Thursday, January 15, 2015

From the Art Docent: Line as a Visual Element

Hey kids! Are you excited for today's art class?
(Yeah! Insert excited chattering and clapping.)

We're going to learn about line!
(Insert the chirp-chirping of crickets.)

I could tell the first grade class I taught today didn't think line was all that exciting. At first, I followed my lesson script with enthusiasm and fun facts like:
A line is a path between two points! Wait, it get's better...
A line can express a feeling. I know, fascinating, right? Like a horizontal line can be sleepy, a line full of angles can be angry or energizing, a thick line can feel heavy, a lightly drawn line can seem like it's floating.
A line can connect and create a shape, it can communicate by forming into letters or scrawling like cursive.
A line can--

--well, it can decorate...

I tossed the notes aside and jumped in with the fun stuff. I passed out watercolor paper, paints, brushes, water, and a black crayon. I had them sign their names first, earning a nod of approval from the teacher, and settled in with drawing lines on the paper with our black crayon.

Put your crayon on the paper and see where your line goes, I encouraged them.  I told them to draw squiggly lines, straight lines, circles, shapes, angles, dotted lines.

Hey kids! Draw whatever you feel!
(Huh? Is that it?)

Hey kids! Let's paint the white space in between!
(Yeah! Color! Insert applause and cheer.)

Some were done the second their paper hit their desks, and some consternated over each detail for the full hour. It takes all kinds of artists, and even though the enthusiasm I was looking for seemed a little mellow in the beginning, most of the kids were exited to show me their work and proud of their "line" journey.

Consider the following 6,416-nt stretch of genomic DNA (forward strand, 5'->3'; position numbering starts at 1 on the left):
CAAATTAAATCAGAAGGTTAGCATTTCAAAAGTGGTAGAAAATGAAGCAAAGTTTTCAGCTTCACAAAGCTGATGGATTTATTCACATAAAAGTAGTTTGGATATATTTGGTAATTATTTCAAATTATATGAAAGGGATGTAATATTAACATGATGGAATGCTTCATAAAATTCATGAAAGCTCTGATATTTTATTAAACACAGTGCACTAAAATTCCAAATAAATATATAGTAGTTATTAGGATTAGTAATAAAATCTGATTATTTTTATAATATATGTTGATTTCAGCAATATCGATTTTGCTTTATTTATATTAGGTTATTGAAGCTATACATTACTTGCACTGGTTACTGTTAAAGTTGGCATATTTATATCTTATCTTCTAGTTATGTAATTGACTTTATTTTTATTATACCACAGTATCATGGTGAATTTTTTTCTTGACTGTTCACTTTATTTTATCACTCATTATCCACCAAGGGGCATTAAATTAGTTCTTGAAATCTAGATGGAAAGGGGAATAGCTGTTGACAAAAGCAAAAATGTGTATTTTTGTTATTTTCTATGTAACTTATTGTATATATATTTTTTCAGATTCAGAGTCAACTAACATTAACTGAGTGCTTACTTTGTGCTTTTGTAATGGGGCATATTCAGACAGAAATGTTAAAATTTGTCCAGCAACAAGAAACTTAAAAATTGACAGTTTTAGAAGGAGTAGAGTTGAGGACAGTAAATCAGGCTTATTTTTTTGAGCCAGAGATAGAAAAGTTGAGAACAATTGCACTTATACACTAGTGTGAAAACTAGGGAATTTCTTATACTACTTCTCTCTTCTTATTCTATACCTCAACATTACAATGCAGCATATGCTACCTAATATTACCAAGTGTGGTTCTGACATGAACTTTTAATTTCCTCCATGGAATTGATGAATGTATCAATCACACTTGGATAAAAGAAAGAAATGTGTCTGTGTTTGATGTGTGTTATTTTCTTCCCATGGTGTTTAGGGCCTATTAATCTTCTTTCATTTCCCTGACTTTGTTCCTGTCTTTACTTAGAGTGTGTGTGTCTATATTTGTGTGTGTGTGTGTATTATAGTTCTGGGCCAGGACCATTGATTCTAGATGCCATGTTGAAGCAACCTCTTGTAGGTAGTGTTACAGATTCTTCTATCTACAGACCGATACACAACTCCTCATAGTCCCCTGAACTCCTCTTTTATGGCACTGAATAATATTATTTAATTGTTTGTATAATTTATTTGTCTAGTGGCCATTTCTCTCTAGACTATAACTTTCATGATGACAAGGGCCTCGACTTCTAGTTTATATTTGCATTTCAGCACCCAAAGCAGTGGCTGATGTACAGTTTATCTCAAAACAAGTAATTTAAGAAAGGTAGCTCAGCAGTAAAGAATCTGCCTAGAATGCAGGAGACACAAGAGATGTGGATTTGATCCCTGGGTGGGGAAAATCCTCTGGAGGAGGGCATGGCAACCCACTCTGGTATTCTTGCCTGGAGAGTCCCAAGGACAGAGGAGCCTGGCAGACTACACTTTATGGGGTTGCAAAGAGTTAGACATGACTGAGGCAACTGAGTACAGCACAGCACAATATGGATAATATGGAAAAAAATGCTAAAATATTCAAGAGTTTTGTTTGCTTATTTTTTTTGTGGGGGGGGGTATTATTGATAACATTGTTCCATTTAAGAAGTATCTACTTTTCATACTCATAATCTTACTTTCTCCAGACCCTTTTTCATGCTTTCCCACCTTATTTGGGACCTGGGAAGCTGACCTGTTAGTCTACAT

Today's Drying Rack

Bianca's Sea Monster

Ruby's Hannah Playing in Heaven

Tuesday, January 13, 2015

Just, That, Really?

One of my critique partners mentioned that I use the word 'just' too many times. So I did a scan on my 71,500 word manuscript and had to raise my brows. I had no idea! I used the word 'just' 268 times. Good grief! 

I did a control F and reviewed each instance and whittled all the 'justs' down to 152 occurrences.

I found this article on other words to be wary of: and discovered that I abuse the word 'that', too!

With over 600 cases of ‘that’ in my manuscript, I started down the long slog of reviewing each instance. After the first 100 or so, I questioned whether my usage was so awful. Some 'thats' flowed naturally and sounded good to me when I read it out loud. So, I did a little search and found an article by Grammar Girl that made sense:

So, I’ve decided to stop stressing. Each 'that' is worth reviewing, some need to be changed into stronger sentences, some are part of my voice and style and some work grammatically. To eliminate and avoid words doesn't make sense, but to evaluate them? Definitely! This was a good lesson for me, because now those two words stand out every time I use them. 

Along this same grain, is punctuation. Apparently, I abuse the ellipses and the m-dash, too.